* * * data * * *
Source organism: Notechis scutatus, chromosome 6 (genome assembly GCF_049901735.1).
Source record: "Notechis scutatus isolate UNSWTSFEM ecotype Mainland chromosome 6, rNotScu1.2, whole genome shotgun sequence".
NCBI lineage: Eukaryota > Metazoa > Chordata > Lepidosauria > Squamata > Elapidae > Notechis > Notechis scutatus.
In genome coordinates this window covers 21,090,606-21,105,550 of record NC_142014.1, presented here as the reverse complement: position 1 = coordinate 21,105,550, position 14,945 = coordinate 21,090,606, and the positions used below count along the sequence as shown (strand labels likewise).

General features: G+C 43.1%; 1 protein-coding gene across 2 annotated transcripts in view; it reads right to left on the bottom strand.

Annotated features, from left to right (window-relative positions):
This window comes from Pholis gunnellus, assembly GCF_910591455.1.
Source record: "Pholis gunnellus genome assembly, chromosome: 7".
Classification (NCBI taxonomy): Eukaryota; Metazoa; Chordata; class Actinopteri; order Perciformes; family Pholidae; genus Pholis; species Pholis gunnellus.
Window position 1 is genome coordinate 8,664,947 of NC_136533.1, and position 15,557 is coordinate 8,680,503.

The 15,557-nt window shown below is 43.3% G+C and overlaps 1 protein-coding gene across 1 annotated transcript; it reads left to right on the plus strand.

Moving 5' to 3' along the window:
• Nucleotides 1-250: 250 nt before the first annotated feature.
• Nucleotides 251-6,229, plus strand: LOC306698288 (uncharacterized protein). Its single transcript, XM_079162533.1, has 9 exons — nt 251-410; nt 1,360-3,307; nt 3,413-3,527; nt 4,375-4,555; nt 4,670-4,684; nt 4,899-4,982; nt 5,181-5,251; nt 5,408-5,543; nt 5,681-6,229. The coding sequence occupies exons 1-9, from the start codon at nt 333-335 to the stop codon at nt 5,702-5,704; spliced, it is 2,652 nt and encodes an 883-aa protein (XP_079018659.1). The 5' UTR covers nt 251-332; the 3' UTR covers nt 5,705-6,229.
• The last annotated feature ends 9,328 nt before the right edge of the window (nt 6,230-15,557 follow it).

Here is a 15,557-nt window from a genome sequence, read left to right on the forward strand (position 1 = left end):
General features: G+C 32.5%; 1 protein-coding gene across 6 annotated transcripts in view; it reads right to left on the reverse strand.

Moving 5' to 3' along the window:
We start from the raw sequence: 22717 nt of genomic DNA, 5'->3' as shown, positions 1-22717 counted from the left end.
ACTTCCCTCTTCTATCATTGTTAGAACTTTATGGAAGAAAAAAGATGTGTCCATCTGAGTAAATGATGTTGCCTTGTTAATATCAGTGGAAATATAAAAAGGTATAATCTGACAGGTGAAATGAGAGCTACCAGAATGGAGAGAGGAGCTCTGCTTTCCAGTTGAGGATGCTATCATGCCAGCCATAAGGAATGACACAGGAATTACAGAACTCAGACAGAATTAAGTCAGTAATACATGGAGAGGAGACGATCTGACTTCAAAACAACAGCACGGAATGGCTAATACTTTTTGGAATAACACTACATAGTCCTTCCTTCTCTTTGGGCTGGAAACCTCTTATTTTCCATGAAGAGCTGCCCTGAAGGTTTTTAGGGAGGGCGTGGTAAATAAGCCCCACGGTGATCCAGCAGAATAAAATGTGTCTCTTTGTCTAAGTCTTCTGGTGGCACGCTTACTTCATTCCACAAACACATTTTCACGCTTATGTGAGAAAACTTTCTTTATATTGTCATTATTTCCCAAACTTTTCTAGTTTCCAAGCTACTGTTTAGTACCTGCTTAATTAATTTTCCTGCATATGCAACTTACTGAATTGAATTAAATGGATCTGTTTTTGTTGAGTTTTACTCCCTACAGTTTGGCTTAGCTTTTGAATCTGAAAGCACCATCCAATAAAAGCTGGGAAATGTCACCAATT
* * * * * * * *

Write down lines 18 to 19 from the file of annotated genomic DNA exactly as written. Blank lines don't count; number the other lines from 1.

Moving 5' to 3' along the window:
We start from the raw sequence: 22717 nt of genomic DNA, 5'->3' as shown, positions 1-22717 counted from the left end.